have just re-read a note suggesting that 6 ft is a reasonable minimum
radius to aim for.
I have a 7m x 4m room all to myself and cannot contemplate anything
larger than 1 m radius without running out of space.
However non of my very varied rolling stock likes less than large
radius points (peco).
In message , peter abraham
What stock are you talking about. Both Bachmann and Hornby stock will go
round "second radius" curves which are much sharper than the 1 m. you
mention. Build your layout with 1 m. minimum radius curvess, and Peco
large radius points and you'll be OK.
The constraint on radius is the length of the rolling stock. Scale
length carriages look best at around 1m radius or larger. 1.5m and up is
even better, if you can manage it.
There is also the problem of buffer lock and gangway lock if you use
scale operating buffers and gangways. You can't go much below 15.m
radius with those. If you use the variable-close-couplings made by Roco
and others, you can get away with 1m or thereabouts.
The shape of your layout table is constrained by
a) the location of the entrance to your room; and
b) your willingness to have at least one "duck-under" entrance to the
Your room is plenty large enough for 1.5m radius curves, depending on
how you arrange the track.
In your space, you can fit a very nice two-lobe layout, with the lobes
offset from each other. Sort of distorted U shape with fat ends on the
legs of the U. With judicious arrangement of the walkways around the
lobes (at least 3 sides accessible), you can have a "walk-in" layout.
The space is ideal for an around-the-wall shelf layout, with possibly a
lobe or two extending into the room.
NB that in layout design, it's best to think in terms of scenes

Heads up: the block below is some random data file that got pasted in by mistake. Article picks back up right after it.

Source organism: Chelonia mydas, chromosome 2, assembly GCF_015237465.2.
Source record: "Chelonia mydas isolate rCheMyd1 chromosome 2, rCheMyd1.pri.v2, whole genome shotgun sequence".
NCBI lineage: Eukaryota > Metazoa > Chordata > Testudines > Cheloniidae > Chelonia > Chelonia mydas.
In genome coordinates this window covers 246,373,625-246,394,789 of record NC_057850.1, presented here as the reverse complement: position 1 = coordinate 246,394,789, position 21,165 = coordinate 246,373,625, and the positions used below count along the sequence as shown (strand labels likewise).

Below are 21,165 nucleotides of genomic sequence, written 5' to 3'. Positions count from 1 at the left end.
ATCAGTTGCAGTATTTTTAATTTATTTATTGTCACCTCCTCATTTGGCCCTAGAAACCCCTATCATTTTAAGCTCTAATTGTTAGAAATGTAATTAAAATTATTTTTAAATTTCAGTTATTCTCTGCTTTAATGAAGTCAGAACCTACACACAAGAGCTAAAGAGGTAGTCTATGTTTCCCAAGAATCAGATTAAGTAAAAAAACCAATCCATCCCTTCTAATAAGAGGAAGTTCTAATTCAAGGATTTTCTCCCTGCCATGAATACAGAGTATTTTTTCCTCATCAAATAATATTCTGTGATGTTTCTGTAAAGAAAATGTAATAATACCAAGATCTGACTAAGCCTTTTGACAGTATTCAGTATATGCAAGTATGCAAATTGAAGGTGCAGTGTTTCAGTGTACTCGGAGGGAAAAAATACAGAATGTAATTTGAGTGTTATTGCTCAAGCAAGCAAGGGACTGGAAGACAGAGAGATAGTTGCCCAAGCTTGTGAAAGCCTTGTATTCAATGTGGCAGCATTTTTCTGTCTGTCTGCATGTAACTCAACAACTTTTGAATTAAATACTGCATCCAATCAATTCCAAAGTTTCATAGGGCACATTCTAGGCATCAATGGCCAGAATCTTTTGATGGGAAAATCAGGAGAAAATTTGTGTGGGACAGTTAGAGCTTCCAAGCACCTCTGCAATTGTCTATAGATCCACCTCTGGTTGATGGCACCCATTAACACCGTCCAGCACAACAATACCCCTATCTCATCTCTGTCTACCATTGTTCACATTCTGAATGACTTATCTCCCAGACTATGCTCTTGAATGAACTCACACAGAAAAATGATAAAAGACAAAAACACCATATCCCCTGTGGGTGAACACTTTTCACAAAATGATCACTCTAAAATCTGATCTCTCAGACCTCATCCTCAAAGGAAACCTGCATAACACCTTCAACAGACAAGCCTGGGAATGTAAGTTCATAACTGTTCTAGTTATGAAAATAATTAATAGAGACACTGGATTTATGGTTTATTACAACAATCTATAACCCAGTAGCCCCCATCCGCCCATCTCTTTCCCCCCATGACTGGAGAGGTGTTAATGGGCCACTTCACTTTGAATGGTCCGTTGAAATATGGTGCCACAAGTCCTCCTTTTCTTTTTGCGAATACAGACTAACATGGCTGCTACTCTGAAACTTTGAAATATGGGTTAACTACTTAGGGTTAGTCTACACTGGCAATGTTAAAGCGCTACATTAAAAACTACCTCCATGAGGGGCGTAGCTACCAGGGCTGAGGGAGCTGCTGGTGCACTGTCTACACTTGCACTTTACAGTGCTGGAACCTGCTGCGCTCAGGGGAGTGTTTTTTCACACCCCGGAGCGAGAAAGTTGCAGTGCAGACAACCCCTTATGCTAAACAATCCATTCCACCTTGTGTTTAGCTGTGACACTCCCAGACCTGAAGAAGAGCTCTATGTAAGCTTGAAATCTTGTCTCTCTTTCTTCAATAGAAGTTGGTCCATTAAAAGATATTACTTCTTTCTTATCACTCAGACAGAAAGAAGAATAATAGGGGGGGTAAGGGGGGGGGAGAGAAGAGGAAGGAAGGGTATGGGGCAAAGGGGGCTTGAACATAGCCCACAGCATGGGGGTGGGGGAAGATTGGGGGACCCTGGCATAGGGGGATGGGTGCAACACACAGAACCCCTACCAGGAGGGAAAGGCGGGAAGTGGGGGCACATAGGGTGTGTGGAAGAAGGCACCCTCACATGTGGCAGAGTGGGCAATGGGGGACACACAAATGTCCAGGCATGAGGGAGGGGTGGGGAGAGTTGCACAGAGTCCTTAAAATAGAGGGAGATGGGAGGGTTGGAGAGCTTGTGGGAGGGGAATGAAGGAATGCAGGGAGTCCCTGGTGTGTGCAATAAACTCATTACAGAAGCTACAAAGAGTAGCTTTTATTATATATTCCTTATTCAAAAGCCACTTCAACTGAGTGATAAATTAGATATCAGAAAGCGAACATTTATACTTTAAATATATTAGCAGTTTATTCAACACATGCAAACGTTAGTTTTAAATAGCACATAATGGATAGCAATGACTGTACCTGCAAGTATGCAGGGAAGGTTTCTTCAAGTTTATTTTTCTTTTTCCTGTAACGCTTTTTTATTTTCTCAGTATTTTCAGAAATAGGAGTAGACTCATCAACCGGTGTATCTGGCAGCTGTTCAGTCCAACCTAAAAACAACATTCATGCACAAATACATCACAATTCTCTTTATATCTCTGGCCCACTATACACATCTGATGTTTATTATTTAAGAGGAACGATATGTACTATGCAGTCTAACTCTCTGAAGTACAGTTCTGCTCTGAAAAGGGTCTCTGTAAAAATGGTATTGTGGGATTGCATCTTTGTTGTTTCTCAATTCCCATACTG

separated by things such as overbridges, cuttings, tunnels, and so on. A
long scene can be subdivided into "areas of interest." A major advantage
of a shelf layout is that you _only_ the track in front of you, which
helps the illusion that it's a long way from the track behind you.
Six feet is a very utopian minimum radius for 00, most of us have to
manage with rather less in P4, I have more or less 4m square and my
minimum is 1100 mm. This still allows main line trains to run at full
scale speed in P4, in 00 you can reduce this, mainly depends on your
choice of couplings and whether you want your gangways in contact.
750mm will probably be OK for most as long as you use transition
curves and avoid reverse curves at the minimum radius, eg crossovers.
The important thing is to use transition curves. You will need to use
flexi-track for this. I have large 4-6-2 locos which can get round 29 inch
radius curves if they are led into them gradually. Transitions are more
prototypical and look better as well. It is obviously better to use the
largest radii that you can fit in but again the transition is a good idea.
It also depends on how much reversing you are likely to do. Most of the
problems of buffer locking are not caused by using 00, EM, P4 or whatever.
The big problems occur particularly when axle standards are "sloppy". In
that the rolling stock is allowed to move sideways on the axle, thus
multiplying the movement of the buffers. Tighter wheel standards will also
help - as mentioned elsewhere many times within this group, the critical
dimension is the flange root to back of opposite flange. When it comes to
slop on the track, an equally critical dimension, is the flange root to
opposite flange root measurement.
My Hornby Stanier and Pullman stock fitted with Keen couplers and gangway
ends work fine on tight curves; my Gresley coaches with Keen gangways but
Kadee couplers experienced gangway lock on a 2nd radius reverse curve, but
by modifying to a larger radius with a short staight section in the middle
I solved the problem in only a slightly larger space.